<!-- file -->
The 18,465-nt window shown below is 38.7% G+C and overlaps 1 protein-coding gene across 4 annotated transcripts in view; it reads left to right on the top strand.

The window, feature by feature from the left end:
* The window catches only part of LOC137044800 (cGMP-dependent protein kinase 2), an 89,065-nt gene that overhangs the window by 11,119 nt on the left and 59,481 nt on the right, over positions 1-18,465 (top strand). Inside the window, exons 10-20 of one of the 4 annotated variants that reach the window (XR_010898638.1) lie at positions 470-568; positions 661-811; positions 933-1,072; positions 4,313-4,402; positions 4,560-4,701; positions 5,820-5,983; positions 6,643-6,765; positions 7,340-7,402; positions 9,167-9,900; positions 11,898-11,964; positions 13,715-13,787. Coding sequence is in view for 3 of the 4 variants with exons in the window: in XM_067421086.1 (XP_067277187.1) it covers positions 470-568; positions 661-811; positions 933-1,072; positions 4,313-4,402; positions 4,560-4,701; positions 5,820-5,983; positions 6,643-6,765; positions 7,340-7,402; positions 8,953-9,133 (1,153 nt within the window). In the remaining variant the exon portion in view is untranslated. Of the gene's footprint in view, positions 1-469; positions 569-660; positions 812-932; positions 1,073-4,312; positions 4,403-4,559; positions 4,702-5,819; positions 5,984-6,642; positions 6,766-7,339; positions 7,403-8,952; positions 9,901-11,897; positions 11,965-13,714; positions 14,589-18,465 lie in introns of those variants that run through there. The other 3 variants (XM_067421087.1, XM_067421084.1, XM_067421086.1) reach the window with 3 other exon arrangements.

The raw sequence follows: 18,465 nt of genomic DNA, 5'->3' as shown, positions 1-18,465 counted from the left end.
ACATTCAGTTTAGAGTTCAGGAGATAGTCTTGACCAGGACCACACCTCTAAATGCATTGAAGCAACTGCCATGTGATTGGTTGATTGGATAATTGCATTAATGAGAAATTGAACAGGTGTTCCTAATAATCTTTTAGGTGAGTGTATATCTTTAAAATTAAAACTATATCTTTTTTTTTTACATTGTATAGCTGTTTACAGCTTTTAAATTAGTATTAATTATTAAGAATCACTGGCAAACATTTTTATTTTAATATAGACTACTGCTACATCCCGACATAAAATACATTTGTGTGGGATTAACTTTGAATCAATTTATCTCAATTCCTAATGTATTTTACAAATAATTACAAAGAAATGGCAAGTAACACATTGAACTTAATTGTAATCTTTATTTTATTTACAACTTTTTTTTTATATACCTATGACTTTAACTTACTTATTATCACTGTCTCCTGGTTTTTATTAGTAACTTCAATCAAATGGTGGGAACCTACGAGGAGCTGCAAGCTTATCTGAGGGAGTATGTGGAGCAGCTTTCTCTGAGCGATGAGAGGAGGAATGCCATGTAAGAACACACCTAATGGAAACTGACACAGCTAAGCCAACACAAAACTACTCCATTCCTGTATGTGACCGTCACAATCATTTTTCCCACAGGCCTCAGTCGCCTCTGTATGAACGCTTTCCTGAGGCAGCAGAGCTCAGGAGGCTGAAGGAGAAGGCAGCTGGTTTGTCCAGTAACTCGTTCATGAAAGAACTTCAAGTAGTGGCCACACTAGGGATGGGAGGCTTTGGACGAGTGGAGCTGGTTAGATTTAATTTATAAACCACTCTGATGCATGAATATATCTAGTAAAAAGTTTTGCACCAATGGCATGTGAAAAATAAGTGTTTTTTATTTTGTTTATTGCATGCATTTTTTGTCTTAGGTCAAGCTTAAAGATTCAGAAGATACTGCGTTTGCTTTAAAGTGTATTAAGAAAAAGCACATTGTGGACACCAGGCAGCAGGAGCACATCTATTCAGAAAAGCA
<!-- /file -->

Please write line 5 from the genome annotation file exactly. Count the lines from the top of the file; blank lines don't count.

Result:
ACATTCAGTTTAGAGTTCAGGAGATAGTCTTGACCAGGACCACACCTCTAAATGCATTGAAGCAACTGCCATGTGATTGGTTGATTGGATAATTGCATTAATGAGAAATTGAACAGGTGTTCCTAATAATCTTTTAGGTGAGTGTATATCTTTAAAATTAAAACTATATCTTTTTTTTTTACATTGTATAGCTGTTTACAGCTTTTAAATTAGTATTAATTATTAAGAATCACTGGCAAACATTTTTATTTTAATATAGACTACTGCTACATCCCGACATAAAATACATTTGTGTGGGATTAACTTTGAATCAATTTATCTCAATTCCTAATGTATTTTACAAATAATTACAAAGAAATGGCAAGTAACACATTGAACTTAATTGTAATCTTTATTTTATTTACAACTTTTTTTTTATATACCTATGACTTTAACTTACTTATTATCACTGTCTCCTGGTTTTTATTAGTAACTTCAATCAAATGGTGGGAACCTACGAGGAGCTGCAAGCTTATCTGAGGGAGTATGTGGAGCAGCTTTCTCTGAGCGATGAGAGGAGGAATGCCATGTAAGAACACACCTAATGGAAACTGACACAGCTAAGCCAACACAAAACTACTCCATTCCTGTATGTGACCGTCACAATCATTTTTCCCACAGGCCTCAGTCGCCTCTGTATGAACGCTTTCCTGAGGCAGCAGAGCTCAGGAGGCTGAAGGAGAAGGCAGCTGGTTTGTCCAGTAACTCGTTCATGAAAGAACTTCAAGTAGTGGCCACACTAGGGATGGGAGGCTTTGGACGAGTGGAGCTGGTTAGATTTAATTTATAAACCACTCTGATGCATGAATATATCTAGTAAAAAGTTTTGCACCAATGGCATGTGAAAAATAAGTGTTTTTTATTTTGTTTATTGCATGCATTTTTTGTCTTAGGTCAAGCTTAAAGATTCAGAAGATACTGCGTTTGCTTTAAAGTGTATTAAGAAAAAGCACATTGTGGACACCAGGCAGCAGGAGCACATCTATTCAGAAAAGCA